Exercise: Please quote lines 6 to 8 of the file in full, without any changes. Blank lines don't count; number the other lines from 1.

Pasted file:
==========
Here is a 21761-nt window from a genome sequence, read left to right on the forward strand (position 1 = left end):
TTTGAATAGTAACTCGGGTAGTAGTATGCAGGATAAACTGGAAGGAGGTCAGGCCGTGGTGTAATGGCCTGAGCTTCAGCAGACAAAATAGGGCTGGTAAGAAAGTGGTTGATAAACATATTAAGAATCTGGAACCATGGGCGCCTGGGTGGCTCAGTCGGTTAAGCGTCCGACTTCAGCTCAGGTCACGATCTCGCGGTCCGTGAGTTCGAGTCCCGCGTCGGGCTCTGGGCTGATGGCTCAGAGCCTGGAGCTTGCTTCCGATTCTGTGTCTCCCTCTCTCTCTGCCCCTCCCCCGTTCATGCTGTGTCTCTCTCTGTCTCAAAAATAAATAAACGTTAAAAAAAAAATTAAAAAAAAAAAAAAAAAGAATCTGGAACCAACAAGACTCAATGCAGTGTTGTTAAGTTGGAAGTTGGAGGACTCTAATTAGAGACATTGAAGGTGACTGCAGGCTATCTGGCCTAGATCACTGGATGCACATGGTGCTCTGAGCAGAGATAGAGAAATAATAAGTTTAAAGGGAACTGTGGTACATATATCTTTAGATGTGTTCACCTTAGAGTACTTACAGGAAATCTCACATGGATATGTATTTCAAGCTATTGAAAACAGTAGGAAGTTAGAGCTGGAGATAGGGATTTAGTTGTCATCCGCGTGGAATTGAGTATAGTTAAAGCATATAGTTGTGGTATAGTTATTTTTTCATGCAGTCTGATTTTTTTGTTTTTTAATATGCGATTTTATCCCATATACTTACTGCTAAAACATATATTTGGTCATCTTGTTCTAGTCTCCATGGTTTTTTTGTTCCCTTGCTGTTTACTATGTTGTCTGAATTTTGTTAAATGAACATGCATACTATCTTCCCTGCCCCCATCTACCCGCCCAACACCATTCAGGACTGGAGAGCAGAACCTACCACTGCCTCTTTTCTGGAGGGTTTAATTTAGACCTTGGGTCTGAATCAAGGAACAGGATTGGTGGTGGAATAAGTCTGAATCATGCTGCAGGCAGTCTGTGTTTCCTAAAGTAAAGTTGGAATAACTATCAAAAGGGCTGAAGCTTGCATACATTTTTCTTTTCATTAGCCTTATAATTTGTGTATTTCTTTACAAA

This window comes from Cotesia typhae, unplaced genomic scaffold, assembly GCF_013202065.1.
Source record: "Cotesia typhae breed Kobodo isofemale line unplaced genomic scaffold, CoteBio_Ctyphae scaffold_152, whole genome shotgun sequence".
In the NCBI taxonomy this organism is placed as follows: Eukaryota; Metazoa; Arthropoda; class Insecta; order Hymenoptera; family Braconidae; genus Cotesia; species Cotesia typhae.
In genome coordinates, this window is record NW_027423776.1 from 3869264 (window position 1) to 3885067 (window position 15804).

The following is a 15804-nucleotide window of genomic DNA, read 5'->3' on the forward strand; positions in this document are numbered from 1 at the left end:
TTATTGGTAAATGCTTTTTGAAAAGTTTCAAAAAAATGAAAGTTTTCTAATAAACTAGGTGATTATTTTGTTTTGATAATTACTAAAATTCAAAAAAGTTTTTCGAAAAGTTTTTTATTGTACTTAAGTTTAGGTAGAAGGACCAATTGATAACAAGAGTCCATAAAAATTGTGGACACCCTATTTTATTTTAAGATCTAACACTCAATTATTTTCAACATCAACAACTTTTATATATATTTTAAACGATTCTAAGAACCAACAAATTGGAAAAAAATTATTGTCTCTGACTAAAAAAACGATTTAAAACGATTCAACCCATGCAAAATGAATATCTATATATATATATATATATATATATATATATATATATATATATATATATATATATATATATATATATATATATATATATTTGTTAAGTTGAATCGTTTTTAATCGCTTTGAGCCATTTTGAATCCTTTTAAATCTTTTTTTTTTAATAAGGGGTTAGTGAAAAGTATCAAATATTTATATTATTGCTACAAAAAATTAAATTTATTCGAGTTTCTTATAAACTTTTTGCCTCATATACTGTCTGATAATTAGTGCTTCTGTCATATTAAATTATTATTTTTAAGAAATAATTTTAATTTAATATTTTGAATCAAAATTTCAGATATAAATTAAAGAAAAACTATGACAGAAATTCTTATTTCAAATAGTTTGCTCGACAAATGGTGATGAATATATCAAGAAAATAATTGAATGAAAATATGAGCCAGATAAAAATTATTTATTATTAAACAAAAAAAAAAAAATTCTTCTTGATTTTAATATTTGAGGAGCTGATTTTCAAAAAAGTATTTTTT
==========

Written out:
In genome coordinates, this window is record NW_027423776.1 from 3869264 (window position 1) to 3885067 (window position 15804).

The following is a 15804-nucleotide window of genomic DNA, read 5'->3' on the forward strand; positions in this document are numbered from 1 at the left end:
TTATTGGTAAATGCTTTTTGAAAAGTTTCAAAAAAATGAAAGTTTTCTAATAAACTAGGTGATTATTTTGTTTTGATAATTACTAAAATTCAAAAAAGTTTTTCGAAAAGTTTTTTATTGTACTTAAGTTTAGGTAGAAGGACCAATTGATAACAAGAGTCCATAAAAATTGTGGACACCCTATTTTATTTTAAGATCTAACACTCAATTATTTTCAACATCAACAACTTTTATATATATTTTAAACGATTCTAAGAACCAACAAATTGGAAAAAAATTATTGTCTCTGACTAAAAAAACGATTTAAAACGATTCAACCCATGCAAAATGAATATCTATATATATATATATATATATATATATATATATATATATATATATATATATATATATATATATATATATATATATATATTTGTTAAGTTGAATCGTTTTTAATCGCTTTGAGCCATTTTGAATCCTTTTAAATCTTTTTTTTTTAATAAGGGGTTAGTGAAAAGTATCAAATATTTATATTATTGCTACAAAAAATTAAATTTATTCGAGTTTCTTATAAACTTTTTGCCTCATATACTGTCTGATAATTAGTGCTTCTGTCATATTAAATTATTATTTTTAAGAAATAATTTTAATTTAATATTTTGAATCAAAATTTCAGATATAAATTAAAGAAAAACTATGACAGAAATTCTTATTTCAAATAGTTTGCTCGACAAATGGTGATGAATATATCAAGAAAATAATTGAATGAAAATATGAGCCAGATAAAAATTATTTATTATTAAACAAAAAAAAAAAAATTCTTCTTGATTTTAATATTTGAGGAGCTGATTTTCAAAAAAGTATTTTTT